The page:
Josh Brolin as Matt Graver

Sicario waits only a few minutes before delivering on its violent mandate. The first scene involves the discovery of a house built on bodies, literally, hidden inside the wall.And the movie doesn’t ease up from there. There’s death in every corner in Sicario, and not always from expected places. Kate is beaten, bruised, strangled, and shot, but the real attack is on her soul. It’s brutal to watch Kate’s morality be tested again and again, floundering against an evil that she can’t fight and can barely understand.

Oooh symbolism…

There was buzz around Sicario when it was released over the fact that it was an “action movie” with a female lead. I wouldn’t call it an action movie because action movies are fluffy, and this was devoid of all human happiness. It was a mix between a drama and a thriller, with bits of action thrown in to spice things up. But anyways, this film does a great job of not shouting “HEY WE HAVE A WOMAN LOOK WE ARE SO PROGRESSIVE!” at the audience. Kate is neither disparaged nor glorified for her gender. She’s treated like trash, but like sexless trash, and it’s important to note that her male partner Reggie is treated with equal condescension.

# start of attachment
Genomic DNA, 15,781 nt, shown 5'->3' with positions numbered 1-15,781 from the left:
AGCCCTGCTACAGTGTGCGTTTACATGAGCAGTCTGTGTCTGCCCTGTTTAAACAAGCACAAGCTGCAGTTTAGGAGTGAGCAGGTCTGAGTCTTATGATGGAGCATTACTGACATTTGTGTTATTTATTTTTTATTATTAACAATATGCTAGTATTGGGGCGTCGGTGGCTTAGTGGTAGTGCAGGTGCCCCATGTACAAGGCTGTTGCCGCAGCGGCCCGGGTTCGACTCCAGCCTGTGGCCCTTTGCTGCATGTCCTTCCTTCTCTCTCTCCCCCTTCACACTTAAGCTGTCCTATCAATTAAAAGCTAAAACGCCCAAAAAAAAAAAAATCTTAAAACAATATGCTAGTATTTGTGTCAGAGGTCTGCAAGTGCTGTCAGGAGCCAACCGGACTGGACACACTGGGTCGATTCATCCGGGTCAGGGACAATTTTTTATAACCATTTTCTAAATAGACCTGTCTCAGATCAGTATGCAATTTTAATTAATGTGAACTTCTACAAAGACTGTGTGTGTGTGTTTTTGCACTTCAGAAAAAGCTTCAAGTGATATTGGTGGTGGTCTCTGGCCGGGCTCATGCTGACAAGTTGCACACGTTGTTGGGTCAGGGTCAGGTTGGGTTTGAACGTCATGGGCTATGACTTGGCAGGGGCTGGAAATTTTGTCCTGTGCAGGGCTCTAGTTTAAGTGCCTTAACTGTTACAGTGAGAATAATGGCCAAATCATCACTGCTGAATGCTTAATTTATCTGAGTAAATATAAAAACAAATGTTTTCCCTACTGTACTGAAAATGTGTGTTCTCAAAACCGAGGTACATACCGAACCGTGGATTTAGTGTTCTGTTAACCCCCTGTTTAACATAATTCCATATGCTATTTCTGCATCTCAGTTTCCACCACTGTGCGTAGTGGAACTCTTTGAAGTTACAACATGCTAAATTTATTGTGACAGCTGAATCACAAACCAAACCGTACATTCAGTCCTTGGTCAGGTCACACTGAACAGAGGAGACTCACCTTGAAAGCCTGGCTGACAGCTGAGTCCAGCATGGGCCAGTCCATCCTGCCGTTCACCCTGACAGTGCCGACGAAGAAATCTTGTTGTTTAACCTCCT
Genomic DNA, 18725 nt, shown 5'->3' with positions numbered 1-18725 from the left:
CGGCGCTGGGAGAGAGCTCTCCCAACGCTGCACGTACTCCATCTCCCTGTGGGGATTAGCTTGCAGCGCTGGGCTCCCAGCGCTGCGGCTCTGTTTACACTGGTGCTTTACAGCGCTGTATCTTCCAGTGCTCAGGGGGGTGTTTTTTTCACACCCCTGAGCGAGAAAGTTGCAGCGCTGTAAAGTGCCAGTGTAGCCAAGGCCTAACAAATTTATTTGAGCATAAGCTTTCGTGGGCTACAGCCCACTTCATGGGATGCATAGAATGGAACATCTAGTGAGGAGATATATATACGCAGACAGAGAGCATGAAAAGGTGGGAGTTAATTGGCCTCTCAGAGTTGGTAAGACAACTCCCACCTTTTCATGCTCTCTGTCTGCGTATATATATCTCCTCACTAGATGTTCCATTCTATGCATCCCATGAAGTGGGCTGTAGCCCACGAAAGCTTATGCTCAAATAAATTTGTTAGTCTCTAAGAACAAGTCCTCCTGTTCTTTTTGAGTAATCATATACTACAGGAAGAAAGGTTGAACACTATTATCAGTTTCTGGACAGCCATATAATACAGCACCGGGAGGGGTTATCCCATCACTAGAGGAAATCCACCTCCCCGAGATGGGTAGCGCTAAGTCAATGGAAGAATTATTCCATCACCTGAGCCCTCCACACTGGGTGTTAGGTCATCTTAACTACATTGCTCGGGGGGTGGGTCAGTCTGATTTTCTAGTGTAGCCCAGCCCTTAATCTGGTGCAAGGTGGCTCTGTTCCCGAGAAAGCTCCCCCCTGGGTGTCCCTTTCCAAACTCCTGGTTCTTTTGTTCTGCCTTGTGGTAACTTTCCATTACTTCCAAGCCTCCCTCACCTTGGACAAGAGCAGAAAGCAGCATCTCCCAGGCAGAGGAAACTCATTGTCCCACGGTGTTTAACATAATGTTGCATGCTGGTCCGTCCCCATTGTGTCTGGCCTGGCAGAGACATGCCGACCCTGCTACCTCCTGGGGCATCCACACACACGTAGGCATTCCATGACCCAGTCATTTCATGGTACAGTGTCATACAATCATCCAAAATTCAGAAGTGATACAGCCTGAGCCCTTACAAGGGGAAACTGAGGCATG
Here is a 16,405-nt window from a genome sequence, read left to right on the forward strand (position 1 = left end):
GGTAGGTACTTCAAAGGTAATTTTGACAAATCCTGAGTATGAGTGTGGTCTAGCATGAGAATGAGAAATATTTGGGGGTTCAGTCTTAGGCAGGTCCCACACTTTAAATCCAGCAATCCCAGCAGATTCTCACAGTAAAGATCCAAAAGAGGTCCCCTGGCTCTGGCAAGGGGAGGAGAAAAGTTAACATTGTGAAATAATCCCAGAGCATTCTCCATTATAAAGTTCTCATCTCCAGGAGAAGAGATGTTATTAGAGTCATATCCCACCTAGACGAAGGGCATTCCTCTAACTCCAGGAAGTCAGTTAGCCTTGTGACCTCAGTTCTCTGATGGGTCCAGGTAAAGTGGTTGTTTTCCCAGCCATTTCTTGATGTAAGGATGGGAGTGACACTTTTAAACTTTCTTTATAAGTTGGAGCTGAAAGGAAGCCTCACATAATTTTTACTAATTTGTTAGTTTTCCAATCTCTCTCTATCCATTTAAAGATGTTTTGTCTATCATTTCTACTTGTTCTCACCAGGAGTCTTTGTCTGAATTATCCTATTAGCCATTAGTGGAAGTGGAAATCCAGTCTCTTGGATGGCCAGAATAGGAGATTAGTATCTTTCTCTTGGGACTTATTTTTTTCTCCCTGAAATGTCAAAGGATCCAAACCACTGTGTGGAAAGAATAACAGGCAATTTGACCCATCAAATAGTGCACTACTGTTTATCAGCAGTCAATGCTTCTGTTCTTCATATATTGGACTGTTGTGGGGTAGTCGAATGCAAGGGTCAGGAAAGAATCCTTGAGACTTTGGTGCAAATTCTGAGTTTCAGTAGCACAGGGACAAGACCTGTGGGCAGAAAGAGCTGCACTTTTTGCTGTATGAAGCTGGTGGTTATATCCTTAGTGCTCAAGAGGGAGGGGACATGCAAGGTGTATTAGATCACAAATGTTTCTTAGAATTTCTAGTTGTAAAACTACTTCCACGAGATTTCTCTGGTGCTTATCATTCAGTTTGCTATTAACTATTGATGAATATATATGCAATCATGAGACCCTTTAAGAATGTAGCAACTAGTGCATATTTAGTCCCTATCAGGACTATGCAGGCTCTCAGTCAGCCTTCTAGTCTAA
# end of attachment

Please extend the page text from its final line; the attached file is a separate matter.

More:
Benicio del Toro as Alejandro

But Sicario is not a feminist movie at all, nor should it be. It’s a movie that has a female lead in a traditionally male job, but that’s only the set-up. The conflict is not whether Kate, a woman, can defeat the evil men. It’s about whether Kate, a human, can survive in a world of other, morally complex humans. These other, morally complex humans, are fantastic because they’re so real. Brolin’s character is a born-and-raised American cowboy who exemplifies the spirit of nonchalant, “deserved,” violence. His casual chat with a man he is in the midst of torturing shows how dangerous it is to judge a book by his cover, or Josh Brolin by his Crocs.